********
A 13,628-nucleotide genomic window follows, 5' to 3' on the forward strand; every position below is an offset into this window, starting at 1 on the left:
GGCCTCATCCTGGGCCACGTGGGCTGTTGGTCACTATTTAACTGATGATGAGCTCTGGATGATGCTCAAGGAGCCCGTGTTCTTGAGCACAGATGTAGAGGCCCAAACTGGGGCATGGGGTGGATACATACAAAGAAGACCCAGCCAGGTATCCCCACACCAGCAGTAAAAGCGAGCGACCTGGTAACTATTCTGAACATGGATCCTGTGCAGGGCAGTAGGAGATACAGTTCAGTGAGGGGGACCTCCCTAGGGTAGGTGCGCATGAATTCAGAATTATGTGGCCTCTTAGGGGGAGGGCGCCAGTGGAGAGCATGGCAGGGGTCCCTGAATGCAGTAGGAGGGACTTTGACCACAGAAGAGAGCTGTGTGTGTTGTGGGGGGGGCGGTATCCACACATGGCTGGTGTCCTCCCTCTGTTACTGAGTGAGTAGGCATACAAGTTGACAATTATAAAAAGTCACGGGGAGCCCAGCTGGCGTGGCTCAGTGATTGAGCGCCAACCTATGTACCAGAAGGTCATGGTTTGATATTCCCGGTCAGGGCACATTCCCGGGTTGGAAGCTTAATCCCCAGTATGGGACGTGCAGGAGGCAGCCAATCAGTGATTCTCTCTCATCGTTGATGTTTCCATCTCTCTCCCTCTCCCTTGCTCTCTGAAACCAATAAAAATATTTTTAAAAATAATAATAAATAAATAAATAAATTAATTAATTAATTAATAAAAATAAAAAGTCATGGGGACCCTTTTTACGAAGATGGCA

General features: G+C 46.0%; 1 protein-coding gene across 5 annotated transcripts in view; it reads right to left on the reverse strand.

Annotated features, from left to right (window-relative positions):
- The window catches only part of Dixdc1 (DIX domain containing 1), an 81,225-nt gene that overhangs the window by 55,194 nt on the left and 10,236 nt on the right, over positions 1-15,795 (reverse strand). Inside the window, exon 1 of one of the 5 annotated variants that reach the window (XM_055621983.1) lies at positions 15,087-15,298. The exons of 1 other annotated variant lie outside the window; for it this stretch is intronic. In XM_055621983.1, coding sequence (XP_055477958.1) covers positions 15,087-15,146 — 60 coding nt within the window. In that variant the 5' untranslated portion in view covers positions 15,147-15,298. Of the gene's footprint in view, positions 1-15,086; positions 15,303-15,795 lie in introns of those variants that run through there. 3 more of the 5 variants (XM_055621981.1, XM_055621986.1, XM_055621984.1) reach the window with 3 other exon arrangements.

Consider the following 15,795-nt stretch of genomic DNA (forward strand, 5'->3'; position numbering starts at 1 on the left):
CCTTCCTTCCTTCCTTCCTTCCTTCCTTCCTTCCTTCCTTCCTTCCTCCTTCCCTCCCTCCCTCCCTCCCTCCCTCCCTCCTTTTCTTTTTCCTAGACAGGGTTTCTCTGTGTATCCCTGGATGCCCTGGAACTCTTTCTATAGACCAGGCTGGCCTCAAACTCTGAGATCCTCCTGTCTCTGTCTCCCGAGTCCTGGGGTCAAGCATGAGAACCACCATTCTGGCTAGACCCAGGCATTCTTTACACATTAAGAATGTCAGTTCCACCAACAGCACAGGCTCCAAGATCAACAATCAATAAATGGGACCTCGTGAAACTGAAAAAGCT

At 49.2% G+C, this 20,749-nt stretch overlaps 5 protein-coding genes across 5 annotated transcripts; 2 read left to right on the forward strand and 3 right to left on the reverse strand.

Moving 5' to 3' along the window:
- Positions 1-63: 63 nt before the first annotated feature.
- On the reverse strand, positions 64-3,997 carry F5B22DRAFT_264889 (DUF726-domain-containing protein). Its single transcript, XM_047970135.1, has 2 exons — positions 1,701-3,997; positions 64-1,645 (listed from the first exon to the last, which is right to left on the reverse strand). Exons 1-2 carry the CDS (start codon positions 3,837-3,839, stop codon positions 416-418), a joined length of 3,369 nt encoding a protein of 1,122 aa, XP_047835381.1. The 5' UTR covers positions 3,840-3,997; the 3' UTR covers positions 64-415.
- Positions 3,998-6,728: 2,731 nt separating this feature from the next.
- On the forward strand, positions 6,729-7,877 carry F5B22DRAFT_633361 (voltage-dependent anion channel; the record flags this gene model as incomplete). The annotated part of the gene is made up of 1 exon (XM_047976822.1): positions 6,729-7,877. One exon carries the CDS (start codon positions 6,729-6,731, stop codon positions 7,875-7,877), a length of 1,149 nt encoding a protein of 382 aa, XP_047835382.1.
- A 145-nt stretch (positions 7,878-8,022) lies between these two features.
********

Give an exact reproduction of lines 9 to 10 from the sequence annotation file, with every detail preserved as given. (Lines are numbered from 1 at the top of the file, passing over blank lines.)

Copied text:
Moving 5' to 3' along the window:
- Positions 1-63: 63 nt before the first annotated feature.